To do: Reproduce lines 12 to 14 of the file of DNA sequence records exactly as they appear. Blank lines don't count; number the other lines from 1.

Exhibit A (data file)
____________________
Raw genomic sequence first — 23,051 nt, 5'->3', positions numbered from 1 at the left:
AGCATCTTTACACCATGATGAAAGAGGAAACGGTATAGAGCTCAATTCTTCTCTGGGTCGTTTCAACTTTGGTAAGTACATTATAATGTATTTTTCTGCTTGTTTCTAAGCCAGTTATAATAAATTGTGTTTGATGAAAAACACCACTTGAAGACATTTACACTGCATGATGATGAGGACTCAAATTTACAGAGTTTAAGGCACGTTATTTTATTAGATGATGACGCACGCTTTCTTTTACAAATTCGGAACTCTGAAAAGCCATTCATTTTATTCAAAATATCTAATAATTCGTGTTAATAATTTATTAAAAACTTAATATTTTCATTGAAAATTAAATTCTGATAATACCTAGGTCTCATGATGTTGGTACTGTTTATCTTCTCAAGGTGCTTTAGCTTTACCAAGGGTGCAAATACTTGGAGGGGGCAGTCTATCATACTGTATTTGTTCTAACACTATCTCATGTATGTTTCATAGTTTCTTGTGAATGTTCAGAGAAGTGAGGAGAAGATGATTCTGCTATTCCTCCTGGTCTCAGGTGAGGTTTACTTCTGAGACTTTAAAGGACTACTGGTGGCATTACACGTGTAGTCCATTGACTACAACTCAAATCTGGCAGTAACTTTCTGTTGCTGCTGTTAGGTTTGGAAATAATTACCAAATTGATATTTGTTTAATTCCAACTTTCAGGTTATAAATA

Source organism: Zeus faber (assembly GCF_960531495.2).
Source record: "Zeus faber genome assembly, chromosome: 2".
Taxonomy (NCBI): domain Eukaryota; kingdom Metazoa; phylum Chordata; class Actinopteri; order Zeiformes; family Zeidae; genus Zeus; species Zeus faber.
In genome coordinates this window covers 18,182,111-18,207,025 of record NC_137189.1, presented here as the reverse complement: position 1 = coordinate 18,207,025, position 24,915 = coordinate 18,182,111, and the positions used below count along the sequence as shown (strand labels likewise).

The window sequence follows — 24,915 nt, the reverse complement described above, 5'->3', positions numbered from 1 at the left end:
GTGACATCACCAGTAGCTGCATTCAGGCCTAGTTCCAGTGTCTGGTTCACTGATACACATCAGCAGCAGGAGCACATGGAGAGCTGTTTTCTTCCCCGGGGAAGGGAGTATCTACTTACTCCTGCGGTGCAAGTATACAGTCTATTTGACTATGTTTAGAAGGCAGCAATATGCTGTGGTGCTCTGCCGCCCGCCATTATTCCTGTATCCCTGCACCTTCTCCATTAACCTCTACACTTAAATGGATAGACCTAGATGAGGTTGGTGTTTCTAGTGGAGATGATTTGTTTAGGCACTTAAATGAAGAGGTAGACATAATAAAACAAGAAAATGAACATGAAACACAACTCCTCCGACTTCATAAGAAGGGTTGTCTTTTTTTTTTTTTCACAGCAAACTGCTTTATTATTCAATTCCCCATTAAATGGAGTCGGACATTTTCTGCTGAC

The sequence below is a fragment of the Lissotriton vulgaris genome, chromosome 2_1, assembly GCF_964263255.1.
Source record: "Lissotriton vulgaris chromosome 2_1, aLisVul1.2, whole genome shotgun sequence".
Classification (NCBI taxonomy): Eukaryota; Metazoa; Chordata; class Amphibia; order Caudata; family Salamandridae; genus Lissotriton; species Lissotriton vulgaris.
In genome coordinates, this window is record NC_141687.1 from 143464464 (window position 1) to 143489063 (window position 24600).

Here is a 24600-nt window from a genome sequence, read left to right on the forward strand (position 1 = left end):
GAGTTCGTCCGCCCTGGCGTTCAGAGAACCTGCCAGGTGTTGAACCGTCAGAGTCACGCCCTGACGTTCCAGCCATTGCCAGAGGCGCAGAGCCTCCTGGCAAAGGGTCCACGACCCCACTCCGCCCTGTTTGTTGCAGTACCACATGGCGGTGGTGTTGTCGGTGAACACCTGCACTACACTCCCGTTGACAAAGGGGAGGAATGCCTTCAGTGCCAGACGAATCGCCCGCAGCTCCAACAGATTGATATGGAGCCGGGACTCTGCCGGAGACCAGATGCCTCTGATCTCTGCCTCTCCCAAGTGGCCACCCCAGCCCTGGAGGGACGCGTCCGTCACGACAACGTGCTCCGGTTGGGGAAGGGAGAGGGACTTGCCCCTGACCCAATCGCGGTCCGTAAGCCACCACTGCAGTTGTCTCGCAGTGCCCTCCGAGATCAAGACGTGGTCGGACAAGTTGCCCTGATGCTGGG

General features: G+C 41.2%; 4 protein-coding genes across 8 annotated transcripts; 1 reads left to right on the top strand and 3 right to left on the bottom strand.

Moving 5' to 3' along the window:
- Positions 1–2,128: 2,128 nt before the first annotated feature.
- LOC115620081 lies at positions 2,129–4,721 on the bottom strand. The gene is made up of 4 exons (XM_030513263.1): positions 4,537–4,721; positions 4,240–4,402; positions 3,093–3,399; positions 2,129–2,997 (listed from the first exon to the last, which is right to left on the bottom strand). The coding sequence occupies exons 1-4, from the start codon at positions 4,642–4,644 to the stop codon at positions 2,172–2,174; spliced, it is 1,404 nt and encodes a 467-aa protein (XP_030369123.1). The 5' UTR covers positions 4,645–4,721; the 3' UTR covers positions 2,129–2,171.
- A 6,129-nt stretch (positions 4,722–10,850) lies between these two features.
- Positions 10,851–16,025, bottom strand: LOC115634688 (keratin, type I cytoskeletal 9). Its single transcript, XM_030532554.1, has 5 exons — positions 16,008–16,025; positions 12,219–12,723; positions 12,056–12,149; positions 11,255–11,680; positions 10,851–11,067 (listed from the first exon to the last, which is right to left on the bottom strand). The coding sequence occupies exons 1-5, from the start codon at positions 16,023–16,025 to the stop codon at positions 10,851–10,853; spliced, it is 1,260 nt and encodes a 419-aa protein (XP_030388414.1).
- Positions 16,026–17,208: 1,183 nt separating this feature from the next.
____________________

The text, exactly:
In genome coordinates, this window is record NC_141687.1 from 143464464 (window position 1) to 143489063 (window position 24600).

Here is a 24600-nt window from a genome sequence, read left to right on the forward strand (position 1 = left end):
GAGTTCGTCCGCCCTGGCGTTCAGAGAACCTGCCAGGTGTTGAACCGTCAGAGTCACGCCCTGACGTTCCAGCCATTGCCAGAGGCGCAGAGCCTCCTGGCAAAGGGTCCACGACCCCACTCCGCCCTGTTTGTTGCAGTACCACATGGCGGTGGTGTTGTCGGTGAACACCTGCACTACACTCCCGTTGACAAAGGGGAGGAATGCCTTCAGTGCCAGACGAATCGCCCGCAGCTCCAACAGATTGATATGGAGCCGGGACTCTGCCGGAGACCAGATGCCTCTGATCTCTGCCTCTCCCAAGTGGCCACCCCAGCCCTGGAGGGACGCGTCCGTCACGACAACGTGCTCCGGTTGGGGAAGGGAGAGGGACTTGCCCCTGACCCAATCGCGGTCCGTAAGCCACCACTGCAGTTGTCTCGCAGTGCCCTCCGAGATCAAGACGTGGTCGGACAAGTTGCCCTGATGCTGGG